Don’t panic if you lack experience. Use a functional resume to highlight strengths, and minimize the focus on work experience.

14. Do Leave Out Common Skills

You probably don’t need to mention that you know how to use the internet, Microsoft Word, social media, and similar common skills. These things are assumed in 2024.

15. Don’t Forget to Differentiate Yourself

List real accomplishments and showcase value to differentiate yourself from rivals. You want to give hiring managers a reason to interview you rather than other candidates.

16. Do Focus on Employer Needs

Go through your resume with a fine tooth comb, making sure it’s not focused on your needs. Every detail should show how you can meet the employer’s immediate and long-term objectives.

17. Don’t Mention Anything Controversial

You may have interests or group affiliations that others consider controversial. Don’t list them. In fact, avoid anything that might be considered controversial.

18. Do Use Real Numbers

This emphasizes real value. Don’t just write that you, “helped increase sales.” Quantify it by saying, “Developed a new sales strategy that increased quarterly sales by 18%.”

This is one of those top 50 resume dos and don’ts that can really make a difference.

19. Don’t Obsess Over Design Elements

What size font should you use? What about page margins? How many paragraphs should your resume contain? You can drive yourself crazy obsessing over these details. Use a good resume template as your guide, and focus on the details that matter.

New: ZipJob offers downloadable resume templates you can customize. Check out our 200+ resume examples.

20. Do Add Achievements 

A lot of people write their resumes like a shopping list--without much thought or imagination. Your resume should be chock-full of achievements, even if you don’t think you’ve accomplished much. Look for opportunities to add context and results to past responsibilities. Try to think of the big picture, add in numbers, and focus on how you added value.

21. Don’t Include Unrelated Hobbies

We all have various hobbies and interests. Spoiler alert--most employers don’t really care about your bowling league or your Saturdays spent racing pigeons. Leave out interests that bear no relation to the job you’re seeking.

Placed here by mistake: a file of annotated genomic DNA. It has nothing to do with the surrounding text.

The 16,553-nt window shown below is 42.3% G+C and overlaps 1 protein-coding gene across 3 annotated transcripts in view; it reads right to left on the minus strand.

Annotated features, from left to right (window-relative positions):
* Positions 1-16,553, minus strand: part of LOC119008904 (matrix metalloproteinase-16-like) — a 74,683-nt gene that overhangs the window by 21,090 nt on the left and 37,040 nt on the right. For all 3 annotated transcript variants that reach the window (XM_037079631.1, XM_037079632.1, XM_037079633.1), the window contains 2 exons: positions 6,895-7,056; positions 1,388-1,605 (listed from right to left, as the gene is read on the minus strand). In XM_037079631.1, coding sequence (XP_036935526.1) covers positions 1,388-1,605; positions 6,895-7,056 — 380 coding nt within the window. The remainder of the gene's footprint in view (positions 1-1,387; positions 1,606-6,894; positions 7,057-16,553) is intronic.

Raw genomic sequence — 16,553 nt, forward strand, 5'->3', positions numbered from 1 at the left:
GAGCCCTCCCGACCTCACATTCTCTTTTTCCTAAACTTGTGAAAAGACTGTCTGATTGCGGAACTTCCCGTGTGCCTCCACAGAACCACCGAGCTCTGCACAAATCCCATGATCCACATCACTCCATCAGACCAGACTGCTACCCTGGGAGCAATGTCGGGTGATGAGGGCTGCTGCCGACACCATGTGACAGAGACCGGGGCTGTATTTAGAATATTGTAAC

22. Do Add Relevant Volunteer Work

This is especially true for job-seekers with limited experience, as you can showcase skills that you’ve picked up in a volunteering capacity.

23. Don’t Highlight Irrelevant Information

We get it--you’re proud of that summer lifeguard job in high school. You’re convinced your paper route was the key to developing excellent work habits.

Sorry to break it to you, but a prospective employer doesn’t want to see that on your resume, so stick to relevant information.

24. Do Show Career Advancement

Include details that demonstrate your career progression in previous employment, such as promotions. Hiring managers will view that as an indication that past employers valued your contributions.

25. Don’t Lie About Employment Gaps

Many of us end up with employment gaps at some point in our career. There’s been a real shift since the pandemic where having gaps is not seen as detrimental. You can minimize them by using employment years, rather than months. If the gaps are still evident, be prepared to explain them in a cover letter or during an interview.

26. Do Be Honest

Don’t lie about accomplishments, employment history, or absolutely anything. Hiring managers check up on facts. If they find you’ve been dishonest, you can kiss any potential interview goodbye.

27. Don’t Use Unfamiliar Terms

Avoid jargon and other unfamiliar words or terms. There’s always a chance that hiring managers won’t understand what you mean, and will swiftly move onto the next resume.

28. Do Use Common, Everyday English

Remember to keep things simple. Use everyday language and write clear sentences that are easily understood. As tempting as it might be to write with a flourish, don’t. Your resume isn’t a dissertation, an essay, or a vocabulary test.

29. Don’t Be Negative

Don’t write negative things about previous employers, co-workers, or positions. Avoid words with a negative connotation, and keep your resume positive and upbeat.

30. Do Add Power and Action Words

Choose active verbs and power words. These help paint a more vibrant picture and will keep the reader focused on the narrative. Here are 101 power verbs to get you started.

31. Don’t Offer to Provide References

Back in the day, it was normal to include something like, “references are available upon request.”

Not in 2024. It takes up valuable space, and it’s a given that you’ll provide them at the right stage of the hiring process.

32. Do Make It Easy for Employers to Contact You

Hiring managers shouldn’t have to struggle to reach you, so make sure your contact details are front and center. This includes your name, cell, and email address at the very least.

33. Don’t Add Details that Could Spark Bias or Discrimination

Avoid information about faith, age, race, or other personal details that could leave you open to bias. Hiring managers may not consciously discriminate, but most people have certain biases that might cause them to prejudge candidates based on those details.